Like a circle in a spiral, like a wheel within a wheel, Phil Whitehead’s eight-minute video essay “Actors Playing Actors Acting” showcases those special moments in film and television when thespians are called upon to portray other thespians and must, in turn, act as though they are acting. If to act is to present an abstraction of life, then to play the role of an actor is to present an abstraction of that abstraction. It’s a heady assignment, certainly, but one that stars like Michael Keaton, Jim Carrey, Gloria Swanson, Naomi Watts, Robert Downey Jr., and numerous others have handled with aplomb. Whitehead was inspired to create this montage after reading Nick James’ article about Birdman, a movie all about actors acting, in the January 2015 issue of Sight & Sound. “When you think of how complicated the registers at play here are,” James wrote at the time, “it’s astonishing anyone tried to pull it off.” But Birdman is hardly alone in taking on that challenge.
One of Hollywood’s favorite subjects is itself, so there are plenty of movies and television shows about actors and what goes on between takes and behind the scenes. Among the excerpted films here, then, are Tootsie, Ed Wood, The Girl, Boogie Nights, and Bowfinger. If Whitehead’s essay has a favorite mascot, however, it might be Matt LeBlanc’s Joey Tribbiani from Friends, seen here being repeatedly spat upon by a fellow actor on the set of a dreadful-looking war film. The complex, internecine referencing becomes a little mind-boggling at times in this supercut, especially when it comes to the hyper-meta, fourth-wall-breaking series of Larry David.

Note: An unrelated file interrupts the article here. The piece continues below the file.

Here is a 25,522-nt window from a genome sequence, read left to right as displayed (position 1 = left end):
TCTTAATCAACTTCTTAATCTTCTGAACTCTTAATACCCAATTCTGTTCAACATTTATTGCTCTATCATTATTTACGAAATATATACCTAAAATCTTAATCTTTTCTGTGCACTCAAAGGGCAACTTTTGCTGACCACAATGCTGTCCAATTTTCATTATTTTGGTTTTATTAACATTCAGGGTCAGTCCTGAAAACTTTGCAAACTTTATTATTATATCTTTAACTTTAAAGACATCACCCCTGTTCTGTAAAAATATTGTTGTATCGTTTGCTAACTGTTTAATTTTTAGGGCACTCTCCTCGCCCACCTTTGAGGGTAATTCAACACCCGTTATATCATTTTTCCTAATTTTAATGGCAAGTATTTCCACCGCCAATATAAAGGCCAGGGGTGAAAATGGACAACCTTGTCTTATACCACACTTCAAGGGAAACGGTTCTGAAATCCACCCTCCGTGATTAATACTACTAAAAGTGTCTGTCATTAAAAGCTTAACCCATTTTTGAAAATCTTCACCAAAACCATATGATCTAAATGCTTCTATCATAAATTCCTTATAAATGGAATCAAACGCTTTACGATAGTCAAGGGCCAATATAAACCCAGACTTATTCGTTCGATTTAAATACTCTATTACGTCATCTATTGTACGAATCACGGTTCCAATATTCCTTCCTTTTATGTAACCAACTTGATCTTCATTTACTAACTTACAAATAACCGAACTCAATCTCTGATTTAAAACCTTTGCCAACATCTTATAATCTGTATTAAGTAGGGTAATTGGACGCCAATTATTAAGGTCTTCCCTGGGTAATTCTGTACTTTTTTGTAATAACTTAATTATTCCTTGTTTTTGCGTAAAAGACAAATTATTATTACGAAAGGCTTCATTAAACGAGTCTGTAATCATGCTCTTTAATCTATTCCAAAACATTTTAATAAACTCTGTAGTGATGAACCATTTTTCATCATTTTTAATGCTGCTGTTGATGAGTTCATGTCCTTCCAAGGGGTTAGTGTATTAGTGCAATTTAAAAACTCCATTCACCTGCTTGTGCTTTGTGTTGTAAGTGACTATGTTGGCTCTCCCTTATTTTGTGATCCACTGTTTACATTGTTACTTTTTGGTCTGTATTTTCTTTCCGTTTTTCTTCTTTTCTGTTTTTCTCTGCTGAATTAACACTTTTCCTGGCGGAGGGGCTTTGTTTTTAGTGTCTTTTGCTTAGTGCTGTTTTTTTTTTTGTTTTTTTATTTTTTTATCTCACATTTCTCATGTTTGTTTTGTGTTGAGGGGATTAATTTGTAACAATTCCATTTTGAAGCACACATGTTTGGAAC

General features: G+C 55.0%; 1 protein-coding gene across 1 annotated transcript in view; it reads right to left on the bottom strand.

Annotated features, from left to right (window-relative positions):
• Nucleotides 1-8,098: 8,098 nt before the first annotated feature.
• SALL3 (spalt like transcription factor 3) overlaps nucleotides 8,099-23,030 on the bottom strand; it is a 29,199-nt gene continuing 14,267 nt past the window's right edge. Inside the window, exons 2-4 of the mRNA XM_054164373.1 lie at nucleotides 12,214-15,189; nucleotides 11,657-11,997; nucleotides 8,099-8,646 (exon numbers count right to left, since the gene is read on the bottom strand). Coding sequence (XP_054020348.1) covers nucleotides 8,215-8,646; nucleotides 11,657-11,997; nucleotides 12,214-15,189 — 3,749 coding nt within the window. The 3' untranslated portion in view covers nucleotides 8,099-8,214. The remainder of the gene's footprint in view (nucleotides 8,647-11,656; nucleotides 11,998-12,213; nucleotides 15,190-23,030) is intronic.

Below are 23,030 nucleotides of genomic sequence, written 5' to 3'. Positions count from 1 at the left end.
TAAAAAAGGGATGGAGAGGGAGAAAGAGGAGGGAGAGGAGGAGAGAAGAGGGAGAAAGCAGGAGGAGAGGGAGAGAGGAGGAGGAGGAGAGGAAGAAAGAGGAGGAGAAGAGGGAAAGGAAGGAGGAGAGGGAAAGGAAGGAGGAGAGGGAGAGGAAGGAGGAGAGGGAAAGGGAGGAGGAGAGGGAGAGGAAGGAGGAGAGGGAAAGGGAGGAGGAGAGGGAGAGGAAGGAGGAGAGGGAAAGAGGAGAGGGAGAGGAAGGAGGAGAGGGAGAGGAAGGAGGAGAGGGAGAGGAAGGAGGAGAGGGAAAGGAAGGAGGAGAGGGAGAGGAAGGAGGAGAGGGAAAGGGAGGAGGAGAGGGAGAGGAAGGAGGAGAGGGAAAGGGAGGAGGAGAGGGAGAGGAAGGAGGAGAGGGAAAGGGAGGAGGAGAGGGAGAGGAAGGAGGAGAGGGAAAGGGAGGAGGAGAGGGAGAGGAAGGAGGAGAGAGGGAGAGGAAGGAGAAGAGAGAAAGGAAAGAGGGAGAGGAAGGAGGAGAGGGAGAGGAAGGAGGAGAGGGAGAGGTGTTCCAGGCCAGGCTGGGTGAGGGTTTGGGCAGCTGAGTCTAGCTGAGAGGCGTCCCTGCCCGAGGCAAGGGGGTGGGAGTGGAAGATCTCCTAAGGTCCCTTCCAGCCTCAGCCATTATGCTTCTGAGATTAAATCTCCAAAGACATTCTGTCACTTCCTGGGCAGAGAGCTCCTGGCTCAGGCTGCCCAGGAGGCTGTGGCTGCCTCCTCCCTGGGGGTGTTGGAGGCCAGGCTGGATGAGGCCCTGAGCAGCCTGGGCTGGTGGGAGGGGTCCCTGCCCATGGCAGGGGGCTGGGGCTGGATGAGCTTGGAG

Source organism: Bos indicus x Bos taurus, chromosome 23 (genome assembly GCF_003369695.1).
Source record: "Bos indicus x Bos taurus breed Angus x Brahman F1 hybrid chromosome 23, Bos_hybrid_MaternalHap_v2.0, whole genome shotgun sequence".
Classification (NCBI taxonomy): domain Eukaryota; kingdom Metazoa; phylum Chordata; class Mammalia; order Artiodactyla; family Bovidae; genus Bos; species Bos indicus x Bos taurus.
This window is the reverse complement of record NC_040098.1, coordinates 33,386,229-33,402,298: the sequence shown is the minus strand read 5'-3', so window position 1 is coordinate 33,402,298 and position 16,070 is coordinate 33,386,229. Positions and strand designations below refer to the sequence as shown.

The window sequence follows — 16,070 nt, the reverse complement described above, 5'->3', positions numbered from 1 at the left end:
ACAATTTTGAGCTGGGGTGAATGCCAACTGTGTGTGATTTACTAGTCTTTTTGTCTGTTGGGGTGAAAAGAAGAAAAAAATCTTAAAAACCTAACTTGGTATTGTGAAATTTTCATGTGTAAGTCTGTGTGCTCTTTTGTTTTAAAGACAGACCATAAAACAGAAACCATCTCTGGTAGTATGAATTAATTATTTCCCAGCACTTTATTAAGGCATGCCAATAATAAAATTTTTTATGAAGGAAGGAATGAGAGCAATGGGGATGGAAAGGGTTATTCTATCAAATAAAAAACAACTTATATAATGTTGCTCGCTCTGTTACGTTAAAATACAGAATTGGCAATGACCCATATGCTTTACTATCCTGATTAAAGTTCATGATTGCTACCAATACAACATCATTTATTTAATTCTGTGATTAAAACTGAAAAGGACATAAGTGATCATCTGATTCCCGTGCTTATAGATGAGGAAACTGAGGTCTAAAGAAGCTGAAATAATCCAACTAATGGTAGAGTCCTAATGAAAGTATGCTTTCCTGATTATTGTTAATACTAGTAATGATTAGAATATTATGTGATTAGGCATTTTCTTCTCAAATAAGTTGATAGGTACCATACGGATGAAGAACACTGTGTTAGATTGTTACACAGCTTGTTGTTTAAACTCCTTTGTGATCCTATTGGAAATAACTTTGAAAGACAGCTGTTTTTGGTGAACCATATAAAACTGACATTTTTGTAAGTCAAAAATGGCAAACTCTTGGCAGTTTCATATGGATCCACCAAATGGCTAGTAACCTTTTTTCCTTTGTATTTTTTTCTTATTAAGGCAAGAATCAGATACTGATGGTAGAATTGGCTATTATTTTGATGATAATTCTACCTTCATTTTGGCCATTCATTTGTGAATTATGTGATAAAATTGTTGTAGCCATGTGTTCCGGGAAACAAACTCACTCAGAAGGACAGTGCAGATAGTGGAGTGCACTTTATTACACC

This is particularly interesting in Seinfeld and Curb Your Enthusiasm. We have Jerry Seinfeld playing Jerry Seinfeld playing Jerry Seinfeld in the Seinfeld clip and then during the CYE clip, Jerry Seinfeld playing a different Jerry Seinfeld playing the Jerry Seinfeld from…. Seinfeld (if that makes sense).
And, after watching Whitehead’s essay, it does, honestly.